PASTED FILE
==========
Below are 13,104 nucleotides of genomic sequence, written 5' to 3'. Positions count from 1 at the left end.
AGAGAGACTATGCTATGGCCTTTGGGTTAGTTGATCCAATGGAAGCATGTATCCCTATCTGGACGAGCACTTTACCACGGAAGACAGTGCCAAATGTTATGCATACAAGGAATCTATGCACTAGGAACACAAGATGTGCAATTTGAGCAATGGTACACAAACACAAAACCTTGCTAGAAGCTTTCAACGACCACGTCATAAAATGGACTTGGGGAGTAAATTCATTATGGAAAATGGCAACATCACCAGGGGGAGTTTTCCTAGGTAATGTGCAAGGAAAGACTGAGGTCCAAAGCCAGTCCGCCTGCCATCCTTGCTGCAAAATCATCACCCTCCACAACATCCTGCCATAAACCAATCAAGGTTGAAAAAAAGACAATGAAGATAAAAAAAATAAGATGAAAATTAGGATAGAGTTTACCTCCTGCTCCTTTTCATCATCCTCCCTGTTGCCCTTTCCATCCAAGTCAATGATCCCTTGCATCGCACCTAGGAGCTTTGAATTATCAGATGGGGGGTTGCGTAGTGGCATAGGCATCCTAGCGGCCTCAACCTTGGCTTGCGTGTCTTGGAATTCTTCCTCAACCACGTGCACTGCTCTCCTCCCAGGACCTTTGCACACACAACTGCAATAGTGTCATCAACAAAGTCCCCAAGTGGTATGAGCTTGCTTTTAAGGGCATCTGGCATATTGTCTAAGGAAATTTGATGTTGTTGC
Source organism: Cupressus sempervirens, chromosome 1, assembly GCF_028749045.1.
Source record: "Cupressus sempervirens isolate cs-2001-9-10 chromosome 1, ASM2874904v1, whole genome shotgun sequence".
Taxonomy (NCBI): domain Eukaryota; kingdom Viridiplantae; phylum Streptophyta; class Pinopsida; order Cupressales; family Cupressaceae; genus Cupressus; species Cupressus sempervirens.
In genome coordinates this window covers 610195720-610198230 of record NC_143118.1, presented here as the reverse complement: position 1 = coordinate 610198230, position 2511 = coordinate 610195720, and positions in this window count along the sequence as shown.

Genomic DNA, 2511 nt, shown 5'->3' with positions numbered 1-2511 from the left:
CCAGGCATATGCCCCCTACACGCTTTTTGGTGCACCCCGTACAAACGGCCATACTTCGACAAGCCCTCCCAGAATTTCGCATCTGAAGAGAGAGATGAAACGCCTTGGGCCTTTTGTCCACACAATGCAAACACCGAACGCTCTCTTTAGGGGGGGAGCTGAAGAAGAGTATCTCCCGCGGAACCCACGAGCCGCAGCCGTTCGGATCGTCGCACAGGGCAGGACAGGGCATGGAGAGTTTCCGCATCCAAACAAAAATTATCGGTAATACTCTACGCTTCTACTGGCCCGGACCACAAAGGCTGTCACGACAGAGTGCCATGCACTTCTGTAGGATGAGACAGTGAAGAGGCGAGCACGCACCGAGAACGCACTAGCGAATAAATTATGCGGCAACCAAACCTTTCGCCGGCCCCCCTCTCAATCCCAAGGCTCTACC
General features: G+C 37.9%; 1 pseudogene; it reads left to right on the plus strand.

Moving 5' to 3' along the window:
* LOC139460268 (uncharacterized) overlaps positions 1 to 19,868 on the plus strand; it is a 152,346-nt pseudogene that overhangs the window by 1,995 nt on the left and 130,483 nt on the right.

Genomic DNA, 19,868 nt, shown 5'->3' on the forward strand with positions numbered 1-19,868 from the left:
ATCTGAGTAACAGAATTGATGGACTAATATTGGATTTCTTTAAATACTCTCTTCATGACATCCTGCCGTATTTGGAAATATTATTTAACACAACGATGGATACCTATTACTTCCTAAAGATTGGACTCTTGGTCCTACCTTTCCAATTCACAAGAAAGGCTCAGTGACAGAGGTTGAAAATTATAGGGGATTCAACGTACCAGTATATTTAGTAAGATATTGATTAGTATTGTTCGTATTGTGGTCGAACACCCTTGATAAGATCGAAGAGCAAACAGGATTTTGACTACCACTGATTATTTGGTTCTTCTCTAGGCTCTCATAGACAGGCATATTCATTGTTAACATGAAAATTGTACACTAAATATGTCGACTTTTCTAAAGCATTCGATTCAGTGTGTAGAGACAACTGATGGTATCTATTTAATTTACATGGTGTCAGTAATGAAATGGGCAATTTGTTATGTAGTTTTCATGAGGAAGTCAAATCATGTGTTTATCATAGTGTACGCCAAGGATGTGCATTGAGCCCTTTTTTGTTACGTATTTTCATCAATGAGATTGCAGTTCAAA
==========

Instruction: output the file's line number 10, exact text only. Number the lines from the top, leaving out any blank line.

Moving 5' to 3' along the window: